WSDOT: Expect travel delays, fewer snow plows due to staffing shortage

The Washington State Department of Transportation is advising travelers to expect longer mountain pass closures and snow plowing delays this winter due to a significant staffing shortage.

“We’re two years into a public health emergency of global proportions and that’s impacted not only our budget, but also our staffing and operations,” said Meagan Lott, South Central Region Communications Manager for WSDOT.

Lott said they’ve been struggling with staffing for at least two years; as older staff members have retired from permanent positions, WSDOT has struggled to find replacements.

“We were having issues trying to recruit because there is a shortage of qualified people who have a commercial driver’s license to drive snowplows,” Lott said.

Additionally, the department lost hundreds of employees last month due to the state vaccine mandate — about 6% of its total staff. Lott said the staff shortage means travelers will likely see longer waits for snow plowing,  road closures.

“Some of those mountain pass closures may take a little bit longer just based on the fact that we don’t have the staffing that we’ve had in the past,” Lott said. “There will be some smaller routes that may not get plowed as frequently as maybe larger routes like I-82 or I-90.”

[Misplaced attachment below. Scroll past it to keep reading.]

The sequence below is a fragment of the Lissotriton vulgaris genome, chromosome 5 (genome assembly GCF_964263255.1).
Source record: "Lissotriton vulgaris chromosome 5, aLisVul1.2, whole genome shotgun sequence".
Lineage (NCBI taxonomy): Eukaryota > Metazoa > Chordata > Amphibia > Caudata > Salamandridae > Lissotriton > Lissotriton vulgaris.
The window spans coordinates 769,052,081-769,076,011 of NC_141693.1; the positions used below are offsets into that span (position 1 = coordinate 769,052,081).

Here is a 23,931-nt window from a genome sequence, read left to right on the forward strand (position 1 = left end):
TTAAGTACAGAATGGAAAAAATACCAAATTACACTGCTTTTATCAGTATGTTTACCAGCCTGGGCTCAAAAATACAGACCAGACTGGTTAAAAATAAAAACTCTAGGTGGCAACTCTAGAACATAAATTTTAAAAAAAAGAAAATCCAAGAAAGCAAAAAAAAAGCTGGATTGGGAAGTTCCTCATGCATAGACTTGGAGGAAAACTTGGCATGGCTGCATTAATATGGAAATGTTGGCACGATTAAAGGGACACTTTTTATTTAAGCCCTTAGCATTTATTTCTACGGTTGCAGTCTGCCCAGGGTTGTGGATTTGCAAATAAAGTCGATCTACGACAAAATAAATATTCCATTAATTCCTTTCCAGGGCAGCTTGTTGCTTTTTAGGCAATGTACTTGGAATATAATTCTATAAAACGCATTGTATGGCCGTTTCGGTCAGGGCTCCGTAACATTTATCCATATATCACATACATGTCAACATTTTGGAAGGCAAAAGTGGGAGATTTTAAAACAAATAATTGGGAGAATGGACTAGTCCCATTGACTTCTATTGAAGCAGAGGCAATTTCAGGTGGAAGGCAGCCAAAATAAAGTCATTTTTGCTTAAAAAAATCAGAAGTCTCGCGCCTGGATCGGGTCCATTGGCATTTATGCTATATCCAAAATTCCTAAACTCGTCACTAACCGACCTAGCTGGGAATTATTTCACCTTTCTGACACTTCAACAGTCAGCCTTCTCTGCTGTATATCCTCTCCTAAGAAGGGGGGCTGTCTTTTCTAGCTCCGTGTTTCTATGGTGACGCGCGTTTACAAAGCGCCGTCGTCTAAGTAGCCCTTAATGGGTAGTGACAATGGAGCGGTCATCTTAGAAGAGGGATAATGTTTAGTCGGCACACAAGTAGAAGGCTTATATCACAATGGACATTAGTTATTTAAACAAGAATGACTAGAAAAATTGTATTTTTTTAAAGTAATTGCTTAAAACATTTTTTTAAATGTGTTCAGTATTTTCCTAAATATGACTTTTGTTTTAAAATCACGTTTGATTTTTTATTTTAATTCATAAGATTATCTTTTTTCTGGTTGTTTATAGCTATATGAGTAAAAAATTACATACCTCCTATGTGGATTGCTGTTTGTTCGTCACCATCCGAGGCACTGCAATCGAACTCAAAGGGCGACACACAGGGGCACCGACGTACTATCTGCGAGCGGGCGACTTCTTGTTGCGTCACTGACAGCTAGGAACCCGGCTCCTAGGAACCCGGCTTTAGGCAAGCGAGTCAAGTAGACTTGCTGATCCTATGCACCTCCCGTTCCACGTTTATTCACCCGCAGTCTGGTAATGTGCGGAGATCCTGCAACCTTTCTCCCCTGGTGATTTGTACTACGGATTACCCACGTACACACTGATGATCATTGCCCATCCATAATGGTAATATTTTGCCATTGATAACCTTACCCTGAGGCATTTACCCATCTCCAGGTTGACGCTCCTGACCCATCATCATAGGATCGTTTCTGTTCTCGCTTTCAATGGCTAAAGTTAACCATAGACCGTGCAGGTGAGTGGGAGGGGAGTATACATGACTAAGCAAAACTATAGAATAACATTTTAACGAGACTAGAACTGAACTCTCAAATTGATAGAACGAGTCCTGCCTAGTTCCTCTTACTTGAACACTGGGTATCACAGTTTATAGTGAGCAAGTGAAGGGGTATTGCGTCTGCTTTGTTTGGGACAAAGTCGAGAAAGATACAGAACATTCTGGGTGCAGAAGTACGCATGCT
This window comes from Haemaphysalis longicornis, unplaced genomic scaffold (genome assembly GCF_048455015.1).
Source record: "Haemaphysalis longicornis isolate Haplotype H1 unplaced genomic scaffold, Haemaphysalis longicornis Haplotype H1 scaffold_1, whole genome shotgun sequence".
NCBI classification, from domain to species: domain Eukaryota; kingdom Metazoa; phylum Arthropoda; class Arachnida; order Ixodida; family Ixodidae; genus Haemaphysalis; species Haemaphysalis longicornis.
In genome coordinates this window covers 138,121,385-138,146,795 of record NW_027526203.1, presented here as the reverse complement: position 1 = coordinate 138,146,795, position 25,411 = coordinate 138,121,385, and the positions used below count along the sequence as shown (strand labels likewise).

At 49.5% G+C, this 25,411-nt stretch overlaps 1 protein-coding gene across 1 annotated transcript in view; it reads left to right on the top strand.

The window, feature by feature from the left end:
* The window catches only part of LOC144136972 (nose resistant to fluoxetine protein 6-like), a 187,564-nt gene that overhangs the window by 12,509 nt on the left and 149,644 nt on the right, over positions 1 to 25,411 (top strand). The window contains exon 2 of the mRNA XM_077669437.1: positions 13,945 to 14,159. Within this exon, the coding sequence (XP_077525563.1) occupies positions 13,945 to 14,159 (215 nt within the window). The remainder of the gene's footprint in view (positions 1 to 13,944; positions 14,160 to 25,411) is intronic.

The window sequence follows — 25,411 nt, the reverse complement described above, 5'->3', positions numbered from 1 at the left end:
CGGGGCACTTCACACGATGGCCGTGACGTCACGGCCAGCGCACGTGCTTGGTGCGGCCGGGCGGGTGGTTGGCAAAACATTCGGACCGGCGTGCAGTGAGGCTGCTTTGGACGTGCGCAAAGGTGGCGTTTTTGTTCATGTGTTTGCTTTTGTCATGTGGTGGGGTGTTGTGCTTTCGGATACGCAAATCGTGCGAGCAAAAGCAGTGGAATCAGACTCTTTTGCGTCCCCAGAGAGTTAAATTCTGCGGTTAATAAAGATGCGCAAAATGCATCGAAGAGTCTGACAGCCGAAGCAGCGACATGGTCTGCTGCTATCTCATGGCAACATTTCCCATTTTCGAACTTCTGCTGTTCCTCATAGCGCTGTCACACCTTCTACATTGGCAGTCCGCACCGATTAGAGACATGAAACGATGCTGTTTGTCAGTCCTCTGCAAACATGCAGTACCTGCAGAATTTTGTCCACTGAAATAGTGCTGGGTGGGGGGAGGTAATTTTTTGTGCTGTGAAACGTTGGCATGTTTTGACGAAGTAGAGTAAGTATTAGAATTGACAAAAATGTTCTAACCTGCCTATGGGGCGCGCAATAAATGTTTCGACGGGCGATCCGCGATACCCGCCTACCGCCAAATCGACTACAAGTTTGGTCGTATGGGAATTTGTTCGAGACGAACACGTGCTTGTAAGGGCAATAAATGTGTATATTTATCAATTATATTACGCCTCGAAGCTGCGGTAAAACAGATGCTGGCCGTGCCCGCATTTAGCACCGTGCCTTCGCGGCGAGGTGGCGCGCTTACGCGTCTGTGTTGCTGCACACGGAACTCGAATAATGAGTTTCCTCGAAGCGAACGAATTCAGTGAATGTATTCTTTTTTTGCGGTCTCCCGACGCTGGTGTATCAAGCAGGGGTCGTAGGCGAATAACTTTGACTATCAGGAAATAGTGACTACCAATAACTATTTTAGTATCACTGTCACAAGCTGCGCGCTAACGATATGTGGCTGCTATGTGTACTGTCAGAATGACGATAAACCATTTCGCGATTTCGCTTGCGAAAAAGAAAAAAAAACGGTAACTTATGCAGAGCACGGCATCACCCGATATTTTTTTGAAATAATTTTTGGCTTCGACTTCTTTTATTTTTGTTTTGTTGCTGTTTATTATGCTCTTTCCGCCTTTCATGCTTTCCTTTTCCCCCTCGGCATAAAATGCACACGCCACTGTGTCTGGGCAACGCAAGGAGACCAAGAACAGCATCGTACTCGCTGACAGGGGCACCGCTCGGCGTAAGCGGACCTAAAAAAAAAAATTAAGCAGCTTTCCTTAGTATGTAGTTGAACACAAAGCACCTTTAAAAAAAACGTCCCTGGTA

Lott said the agency is doing the best it can to prioritize public safety, but they need drivers to help them do it.

“Driver preparedness is probably more more critical now than what we’ve seen in any other winter,” Lott said.

Lott said drivers should check before they leave to make sure they have a full tank of gas, good windshield wipers, traction or snow tiers and fluid in the vehicle. She said people need to carry chains with them and make sure they know what to do with them.

“In the middle of a snowstorm is definitely not the time to learn how to put them on,” Lott said.

Drivers should carry an emergency kit with first aid supplies, medications, flares, jumper cables, food, water, blankets and anything else they might need if they got stranded. Lott said people should also dress for the cold.

“Many times ,we’ve seen drivers going up into the mountain passes where there’s a major storm and they’re getting out of their cars trying to put on chains in shorts and flip flops, which is definitely not the type of clothing you want to be wearing,” Lott said.

Travelers should check the WSDOT app before heading out to preview any road conditions or traffic alerts along the route to their destination. Lott said all of these things will help keep travelers safe this winter.


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